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Can movie theatres still matter in the age of Netflix? Yes, with help from big data and some tasty deals on snacks, finds new research by Professor Ricard Gil.
Simon Avery
Audience in movie theatre

Movie cinemas have entertained us and shaped our culture for the past century. Even in the digital age there remains something special about the immersive experience they offer: the big sounds, massive screens, responsive crowds and guilty pleasures at the concession counter. But the rapid ascension of digital on-demand and subscription services – including Netflix, Amazon Prime Video and Disney Plus – raises questions about the future of cinemas. Will they become niche venues, or can they find ways to provide greater value to their audiences?

Although North American box-office sales have enjoyed a steady climb during the digital era, movie-theatre admissions in 2019 were near their lowest level in 25 years. Some of the most celebrated films of the past year have reached audiences primarily through streaming services rather than movie-theatre distribution. On Netflix, these have included Martin Scorsese’s The Irishman, Michael Bay’s 6 Underground, Noah Baumbach’s Marriage Story and Alfonso Cuarón’s Roma. The benefits of this new delivery model include achieving instant global reach at a fraction of the traditional distribution cost. 

How can movie houses compete? A paper co-written by Ricard Gil, Distinguished Faculty Fellow of Business Economics at Smith, outlines strategies and steps movie-theatre companies can take to remain viable.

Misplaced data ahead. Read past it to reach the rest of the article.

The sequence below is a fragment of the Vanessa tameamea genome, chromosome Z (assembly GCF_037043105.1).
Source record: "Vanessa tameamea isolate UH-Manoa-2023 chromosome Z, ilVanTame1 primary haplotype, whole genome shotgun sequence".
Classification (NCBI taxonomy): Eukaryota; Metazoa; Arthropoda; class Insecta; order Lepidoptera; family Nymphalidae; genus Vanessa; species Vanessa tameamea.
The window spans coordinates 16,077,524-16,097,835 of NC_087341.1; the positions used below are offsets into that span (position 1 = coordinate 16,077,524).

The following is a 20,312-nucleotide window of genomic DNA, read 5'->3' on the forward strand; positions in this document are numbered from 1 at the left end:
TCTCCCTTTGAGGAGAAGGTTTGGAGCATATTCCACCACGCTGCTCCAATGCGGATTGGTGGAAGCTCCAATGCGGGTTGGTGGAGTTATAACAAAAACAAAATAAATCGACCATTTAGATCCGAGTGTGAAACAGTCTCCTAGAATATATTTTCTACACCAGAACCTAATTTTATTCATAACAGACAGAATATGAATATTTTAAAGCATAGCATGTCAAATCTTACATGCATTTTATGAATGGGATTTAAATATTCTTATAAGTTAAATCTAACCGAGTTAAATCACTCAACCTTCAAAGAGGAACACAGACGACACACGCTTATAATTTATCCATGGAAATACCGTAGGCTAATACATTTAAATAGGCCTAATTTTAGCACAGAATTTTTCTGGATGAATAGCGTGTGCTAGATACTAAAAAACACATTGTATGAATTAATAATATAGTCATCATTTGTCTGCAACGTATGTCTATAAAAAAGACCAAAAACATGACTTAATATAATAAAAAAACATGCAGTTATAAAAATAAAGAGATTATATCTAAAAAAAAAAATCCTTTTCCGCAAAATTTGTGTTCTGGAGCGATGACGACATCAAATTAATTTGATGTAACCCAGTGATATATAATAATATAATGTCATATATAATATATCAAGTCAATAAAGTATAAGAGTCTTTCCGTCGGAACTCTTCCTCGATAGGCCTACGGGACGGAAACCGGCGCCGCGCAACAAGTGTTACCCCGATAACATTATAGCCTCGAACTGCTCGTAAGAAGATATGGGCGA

“Theatres won’t disappear, but they risk losing their status as the prime distributor of popular film,” Gil says. “Everybody knows the new digital-platform companies are using big-data technologies. So, why aren’t movie theatres doing the same thing?”

To fend off video-on-demand and internet subscription platforms, the movie-theatre industry will need to employ more data-driven decision-making. This will require analyzing large amounts of customer information, collected through sales and loyalty programs, to improve capacity utilization and to customize the movie-going experience based on consumer preferences.

To date, movie-theatre companies have differentiated themselves by investing in their facilities, adding more screens, improving seating and offering a greater variety of food and drinks.

But more innovation will be needed as they try to hold on to the exclusivity periods for showing new films. Gil and his co-researchers note that in the past 20 years this “protected window” has declined from an average of 24.7 weeks in 1998 to 14.4 weeks in 2017. More recently, audiences have seen the simultaneous release of some movies in both theatres and on premium digital platforms by some distributors.

“It does seem like theatres are leaving a lot of money on the table,” Professor Gil says.

Field of screens

The paper, titled “Technological Change and Managerial Challenges in the Movie Theater Industry”, was published in the Journal of Cultural Economics. It gives an account of changes in the movie-exhibition business over the last century, examines the nature of competition in the industry, and identifies new strategies for theatre owners to increase their value proposition.

Gil and his co-researchers collected international data, including ticket sales and screening information from a major theatre chain in Latin America, and transaction details of more than 39,000 loyalty card holders at a European cinema chain between 2014 and 2018. This second batch of data included age, gender, ticket purchase history and concession stand purchases.

In this treasure trove the researchers discovered a few surprises. When it comes to movie snacks, for instance, men and women tend to buy the same amount – and more than half of all items bought are popcorn, nachos and soft drinks (with extra servings of butter and cheese especially popular).